James Hollis James Hollis, Ph. D. is Executive Director of the Jung Center of Houston, TX, a practicing Jungian Analyst, and author of eleven books, including the most recent Finding Meaning in the Second Half of Life: How to Finally, Really Grow Up. Why is Jungian psychology so dominant today? […]
Jaynes, a psychologist who taught at Princeton up until his death in 1997, showed how ancient peoples from Mesopotamia to Peru could not “think” as we do today, and were therefore not conscious. Unable to introspect or contemplate metaphor-driven scenarios, they experienced auditory hallucinations — voices of gods actually heard as the Old Testament or the Iliad — which, emanating from the brain’s right hemisphere, told an individual what to do in circumstances of novelty or stress.
“The next generation of physicists and cosmologists will have the fun and excitement of discovering the right mathematical formulation of a “multiverse.” Finding observational (astronomical?) ways to confirm that we live in such a diverse world is another challenge. Only the old fogies who thought that physics was almost finished are disappointed. The only thing that I would find discouraging would be that we run out of questions.”
“In waking we tend to think The Dream vanishes, evaporates in daylight like morning dew on grass. But it doesn’t. The unsettling Matrix-esque truth here is that we all live in world-simulations, pretty much all of the time. The brain isn’t out in the world; it’s locked in a dark box in your head. Patterns of information ting against our senses and get routed into the brain for model assembly. One of the core insights of the science of perception is our models of the world are heavily interpreted—our own expectations and cultural mores and personal history shape “The Real,” so that in some ways our personal little submarines move through an ocean of our own making.”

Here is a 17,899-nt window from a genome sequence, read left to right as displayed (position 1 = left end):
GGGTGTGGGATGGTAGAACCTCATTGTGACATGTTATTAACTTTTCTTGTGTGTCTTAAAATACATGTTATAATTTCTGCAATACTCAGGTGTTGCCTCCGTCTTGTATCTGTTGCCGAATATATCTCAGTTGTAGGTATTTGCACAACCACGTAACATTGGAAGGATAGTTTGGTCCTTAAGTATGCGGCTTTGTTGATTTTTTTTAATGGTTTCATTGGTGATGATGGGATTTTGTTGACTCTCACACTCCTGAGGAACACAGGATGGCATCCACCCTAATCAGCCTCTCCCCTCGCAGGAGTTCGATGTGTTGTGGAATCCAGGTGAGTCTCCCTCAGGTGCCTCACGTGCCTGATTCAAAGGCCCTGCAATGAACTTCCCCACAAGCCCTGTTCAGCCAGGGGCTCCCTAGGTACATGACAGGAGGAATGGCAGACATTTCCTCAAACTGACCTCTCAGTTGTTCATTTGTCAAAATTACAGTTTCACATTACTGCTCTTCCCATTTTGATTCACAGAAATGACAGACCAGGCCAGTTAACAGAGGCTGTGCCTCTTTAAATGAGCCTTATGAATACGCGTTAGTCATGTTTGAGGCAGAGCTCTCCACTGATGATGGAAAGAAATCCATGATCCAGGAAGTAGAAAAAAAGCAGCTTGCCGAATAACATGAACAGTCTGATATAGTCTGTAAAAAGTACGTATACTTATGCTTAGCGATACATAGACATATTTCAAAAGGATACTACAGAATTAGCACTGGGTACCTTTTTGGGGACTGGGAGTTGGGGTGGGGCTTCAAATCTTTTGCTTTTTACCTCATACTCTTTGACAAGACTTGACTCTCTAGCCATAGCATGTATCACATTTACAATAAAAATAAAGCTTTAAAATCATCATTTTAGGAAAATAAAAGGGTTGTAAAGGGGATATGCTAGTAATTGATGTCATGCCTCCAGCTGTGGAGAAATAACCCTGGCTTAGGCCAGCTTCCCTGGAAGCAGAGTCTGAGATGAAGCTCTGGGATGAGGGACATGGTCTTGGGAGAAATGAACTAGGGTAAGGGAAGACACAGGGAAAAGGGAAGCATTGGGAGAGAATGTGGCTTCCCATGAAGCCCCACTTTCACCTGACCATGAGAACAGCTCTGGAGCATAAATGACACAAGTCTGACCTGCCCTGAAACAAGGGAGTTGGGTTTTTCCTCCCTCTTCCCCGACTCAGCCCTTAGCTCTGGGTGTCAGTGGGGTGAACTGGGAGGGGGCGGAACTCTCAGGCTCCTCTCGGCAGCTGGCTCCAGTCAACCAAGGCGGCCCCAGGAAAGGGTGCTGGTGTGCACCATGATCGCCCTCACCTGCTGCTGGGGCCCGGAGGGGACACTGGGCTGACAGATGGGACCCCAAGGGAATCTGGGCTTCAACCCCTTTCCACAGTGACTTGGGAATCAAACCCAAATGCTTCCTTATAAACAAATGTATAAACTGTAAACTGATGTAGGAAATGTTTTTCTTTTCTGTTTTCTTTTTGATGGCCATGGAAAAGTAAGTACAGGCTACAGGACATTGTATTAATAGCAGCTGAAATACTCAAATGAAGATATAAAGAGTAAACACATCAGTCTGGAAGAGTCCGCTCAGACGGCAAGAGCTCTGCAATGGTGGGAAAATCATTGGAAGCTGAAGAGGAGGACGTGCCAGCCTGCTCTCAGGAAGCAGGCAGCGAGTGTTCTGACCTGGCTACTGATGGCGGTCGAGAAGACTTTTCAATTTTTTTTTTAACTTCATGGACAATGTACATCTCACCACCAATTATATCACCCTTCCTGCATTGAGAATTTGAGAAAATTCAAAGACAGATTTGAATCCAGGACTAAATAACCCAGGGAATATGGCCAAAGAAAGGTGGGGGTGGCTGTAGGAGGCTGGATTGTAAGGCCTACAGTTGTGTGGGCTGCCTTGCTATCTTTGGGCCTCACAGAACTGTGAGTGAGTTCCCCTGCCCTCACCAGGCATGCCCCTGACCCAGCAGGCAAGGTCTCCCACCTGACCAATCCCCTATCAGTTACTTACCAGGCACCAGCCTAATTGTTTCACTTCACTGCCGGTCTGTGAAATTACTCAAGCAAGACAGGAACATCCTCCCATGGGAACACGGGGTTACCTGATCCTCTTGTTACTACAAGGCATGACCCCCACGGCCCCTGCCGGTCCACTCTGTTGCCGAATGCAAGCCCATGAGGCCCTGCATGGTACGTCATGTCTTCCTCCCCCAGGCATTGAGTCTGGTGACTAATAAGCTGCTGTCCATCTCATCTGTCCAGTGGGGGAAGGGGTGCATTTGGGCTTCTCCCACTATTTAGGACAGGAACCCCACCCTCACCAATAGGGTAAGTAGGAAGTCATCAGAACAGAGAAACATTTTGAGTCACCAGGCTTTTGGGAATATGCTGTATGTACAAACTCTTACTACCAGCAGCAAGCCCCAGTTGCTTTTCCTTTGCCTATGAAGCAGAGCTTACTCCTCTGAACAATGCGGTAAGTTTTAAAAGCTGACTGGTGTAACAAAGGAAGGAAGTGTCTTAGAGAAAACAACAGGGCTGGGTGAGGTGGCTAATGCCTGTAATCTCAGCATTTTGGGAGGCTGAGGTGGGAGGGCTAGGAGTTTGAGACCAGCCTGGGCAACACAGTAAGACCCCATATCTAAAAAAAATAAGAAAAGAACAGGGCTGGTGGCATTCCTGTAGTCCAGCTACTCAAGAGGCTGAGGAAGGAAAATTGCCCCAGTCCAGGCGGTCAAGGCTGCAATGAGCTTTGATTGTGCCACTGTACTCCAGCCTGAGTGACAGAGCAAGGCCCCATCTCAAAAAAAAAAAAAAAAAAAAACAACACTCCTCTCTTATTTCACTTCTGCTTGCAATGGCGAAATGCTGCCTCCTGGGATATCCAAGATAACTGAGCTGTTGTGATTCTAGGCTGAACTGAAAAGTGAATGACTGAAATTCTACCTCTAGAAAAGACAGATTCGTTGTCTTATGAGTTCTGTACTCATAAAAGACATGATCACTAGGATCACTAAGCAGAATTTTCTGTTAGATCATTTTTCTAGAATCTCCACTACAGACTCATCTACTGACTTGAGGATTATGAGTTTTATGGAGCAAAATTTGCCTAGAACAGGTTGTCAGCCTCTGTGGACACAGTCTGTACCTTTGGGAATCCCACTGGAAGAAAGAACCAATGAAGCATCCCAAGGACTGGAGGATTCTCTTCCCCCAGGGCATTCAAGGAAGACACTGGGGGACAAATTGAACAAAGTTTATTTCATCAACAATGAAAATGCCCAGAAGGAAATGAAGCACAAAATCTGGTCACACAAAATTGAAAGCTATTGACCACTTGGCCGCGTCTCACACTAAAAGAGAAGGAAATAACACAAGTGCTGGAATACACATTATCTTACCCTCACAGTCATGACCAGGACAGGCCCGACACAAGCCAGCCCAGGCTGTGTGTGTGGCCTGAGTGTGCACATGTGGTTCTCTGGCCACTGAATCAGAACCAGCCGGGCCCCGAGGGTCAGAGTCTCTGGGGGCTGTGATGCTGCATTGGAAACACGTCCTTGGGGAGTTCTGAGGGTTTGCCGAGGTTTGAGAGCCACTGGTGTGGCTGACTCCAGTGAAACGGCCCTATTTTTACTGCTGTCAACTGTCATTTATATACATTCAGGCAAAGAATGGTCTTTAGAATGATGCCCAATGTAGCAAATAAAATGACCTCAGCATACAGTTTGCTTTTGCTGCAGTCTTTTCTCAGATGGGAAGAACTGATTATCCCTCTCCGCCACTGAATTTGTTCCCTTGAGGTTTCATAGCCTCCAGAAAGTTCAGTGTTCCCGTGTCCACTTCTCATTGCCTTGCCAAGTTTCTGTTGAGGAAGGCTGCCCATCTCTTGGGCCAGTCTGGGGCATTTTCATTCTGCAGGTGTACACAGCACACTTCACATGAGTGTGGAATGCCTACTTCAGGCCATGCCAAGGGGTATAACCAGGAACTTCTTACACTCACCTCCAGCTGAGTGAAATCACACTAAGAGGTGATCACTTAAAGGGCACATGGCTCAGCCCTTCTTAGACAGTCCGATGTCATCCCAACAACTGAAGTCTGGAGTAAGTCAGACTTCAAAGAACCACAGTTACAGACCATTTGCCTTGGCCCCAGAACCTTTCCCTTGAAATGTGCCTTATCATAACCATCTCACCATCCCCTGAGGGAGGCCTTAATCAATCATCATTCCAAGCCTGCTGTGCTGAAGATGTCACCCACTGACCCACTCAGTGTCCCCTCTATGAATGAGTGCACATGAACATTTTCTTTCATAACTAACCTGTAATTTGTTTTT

“By human potentialities, Huxley and Esalen meant to refer to all those aspects of the human being that have not been generally developed in western educational practices and culture but are nevertheless quite real. It was Abraham Maslow who gave the Esalen actors a vocabulary and psychology to express how such potentialities might be actualized.”